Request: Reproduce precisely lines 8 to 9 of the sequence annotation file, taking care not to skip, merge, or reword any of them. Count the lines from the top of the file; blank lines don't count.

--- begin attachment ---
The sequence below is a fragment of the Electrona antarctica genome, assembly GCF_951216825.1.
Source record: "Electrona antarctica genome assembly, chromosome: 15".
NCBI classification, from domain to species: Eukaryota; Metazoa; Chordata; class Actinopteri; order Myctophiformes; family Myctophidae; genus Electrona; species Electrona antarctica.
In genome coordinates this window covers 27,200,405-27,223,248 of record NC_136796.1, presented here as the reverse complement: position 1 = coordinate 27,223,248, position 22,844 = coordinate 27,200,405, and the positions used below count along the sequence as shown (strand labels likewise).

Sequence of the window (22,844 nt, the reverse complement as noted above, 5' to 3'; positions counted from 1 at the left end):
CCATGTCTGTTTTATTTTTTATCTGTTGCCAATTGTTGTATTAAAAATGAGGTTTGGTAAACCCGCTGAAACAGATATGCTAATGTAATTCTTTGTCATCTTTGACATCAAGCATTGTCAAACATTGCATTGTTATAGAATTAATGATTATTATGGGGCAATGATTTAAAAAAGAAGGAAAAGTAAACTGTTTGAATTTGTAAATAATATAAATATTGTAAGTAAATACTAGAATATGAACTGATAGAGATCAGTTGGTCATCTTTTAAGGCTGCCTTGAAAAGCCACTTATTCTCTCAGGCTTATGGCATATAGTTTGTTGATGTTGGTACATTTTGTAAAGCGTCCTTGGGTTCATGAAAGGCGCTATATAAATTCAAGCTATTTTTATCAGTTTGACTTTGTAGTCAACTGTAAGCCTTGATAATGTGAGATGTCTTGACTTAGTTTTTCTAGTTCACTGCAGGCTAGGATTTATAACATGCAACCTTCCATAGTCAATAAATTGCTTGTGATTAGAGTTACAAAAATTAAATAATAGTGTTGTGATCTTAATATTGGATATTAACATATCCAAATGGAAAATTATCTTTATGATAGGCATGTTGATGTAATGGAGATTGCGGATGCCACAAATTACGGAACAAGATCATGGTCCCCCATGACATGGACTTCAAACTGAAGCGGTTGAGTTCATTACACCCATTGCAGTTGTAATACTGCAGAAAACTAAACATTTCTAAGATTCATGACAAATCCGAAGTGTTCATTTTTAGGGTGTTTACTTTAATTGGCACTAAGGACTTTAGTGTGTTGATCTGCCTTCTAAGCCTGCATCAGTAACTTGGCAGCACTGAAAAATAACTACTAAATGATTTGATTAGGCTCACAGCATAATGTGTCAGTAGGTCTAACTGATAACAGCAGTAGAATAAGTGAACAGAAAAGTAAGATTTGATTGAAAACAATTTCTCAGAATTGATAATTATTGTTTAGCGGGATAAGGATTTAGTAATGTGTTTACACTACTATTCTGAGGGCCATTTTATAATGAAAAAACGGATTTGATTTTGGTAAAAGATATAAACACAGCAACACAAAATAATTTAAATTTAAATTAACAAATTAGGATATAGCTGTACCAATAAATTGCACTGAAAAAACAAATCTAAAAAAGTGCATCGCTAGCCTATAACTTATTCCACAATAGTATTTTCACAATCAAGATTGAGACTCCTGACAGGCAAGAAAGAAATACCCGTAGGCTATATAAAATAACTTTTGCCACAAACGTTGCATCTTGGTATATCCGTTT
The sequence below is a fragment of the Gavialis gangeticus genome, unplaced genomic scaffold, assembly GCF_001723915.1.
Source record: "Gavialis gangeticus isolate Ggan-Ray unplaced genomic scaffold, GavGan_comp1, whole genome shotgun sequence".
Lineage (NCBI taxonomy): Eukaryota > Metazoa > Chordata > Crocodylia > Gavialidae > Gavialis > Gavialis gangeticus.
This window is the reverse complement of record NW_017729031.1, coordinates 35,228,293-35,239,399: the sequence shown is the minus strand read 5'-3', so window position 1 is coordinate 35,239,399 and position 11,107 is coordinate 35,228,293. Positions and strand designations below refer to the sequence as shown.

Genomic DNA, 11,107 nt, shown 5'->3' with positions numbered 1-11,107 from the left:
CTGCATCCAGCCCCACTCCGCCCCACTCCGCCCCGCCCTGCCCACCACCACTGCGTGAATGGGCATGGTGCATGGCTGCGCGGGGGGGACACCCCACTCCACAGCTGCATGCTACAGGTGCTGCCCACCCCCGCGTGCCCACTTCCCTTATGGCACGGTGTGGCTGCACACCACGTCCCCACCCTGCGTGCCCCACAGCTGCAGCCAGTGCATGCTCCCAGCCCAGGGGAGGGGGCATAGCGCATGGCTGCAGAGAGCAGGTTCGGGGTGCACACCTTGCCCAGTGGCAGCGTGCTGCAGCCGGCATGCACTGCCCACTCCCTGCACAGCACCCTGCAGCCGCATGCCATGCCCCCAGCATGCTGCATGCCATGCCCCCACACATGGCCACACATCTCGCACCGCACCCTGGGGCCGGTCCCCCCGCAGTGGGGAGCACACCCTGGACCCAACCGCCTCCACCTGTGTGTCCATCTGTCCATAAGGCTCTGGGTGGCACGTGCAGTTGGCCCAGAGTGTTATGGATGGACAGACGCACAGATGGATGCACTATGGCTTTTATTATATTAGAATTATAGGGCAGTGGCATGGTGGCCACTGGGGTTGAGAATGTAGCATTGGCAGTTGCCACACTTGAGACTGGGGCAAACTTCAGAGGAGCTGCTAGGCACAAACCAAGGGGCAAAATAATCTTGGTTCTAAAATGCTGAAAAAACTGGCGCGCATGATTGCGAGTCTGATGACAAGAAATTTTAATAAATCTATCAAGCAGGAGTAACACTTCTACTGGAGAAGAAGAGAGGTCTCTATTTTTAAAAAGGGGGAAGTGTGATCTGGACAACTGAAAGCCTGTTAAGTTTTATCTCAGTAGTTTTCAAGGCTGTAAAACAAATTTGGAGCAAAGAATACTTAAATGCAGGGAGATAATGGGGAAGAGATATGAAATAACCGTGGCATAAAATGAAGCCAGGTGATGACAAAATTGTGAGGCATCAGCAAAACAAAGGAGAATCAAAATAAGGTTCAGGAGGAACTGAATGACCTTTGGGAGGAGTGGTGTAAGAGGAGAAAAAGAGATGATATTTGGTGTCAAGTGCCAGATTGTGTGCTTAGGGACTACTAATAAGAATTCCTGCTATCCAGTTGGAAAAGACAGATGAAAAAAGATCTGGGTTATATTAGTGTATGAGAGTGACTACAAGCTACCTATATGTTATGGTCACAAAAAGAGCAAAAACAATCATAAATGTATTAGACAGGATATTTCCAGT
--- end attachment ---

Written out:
Source record: "Gavialis gangeticus isolate Ggan-Ray unplaced genomic scaffold, GavGan_comp1, whole genome shotgun sequence".
Lineage (NCBI taxonomy): Eukaryota > Metazoa > Chordata > Crocodylia > Gavialidae > Gavialis > Gavialis gangeticus.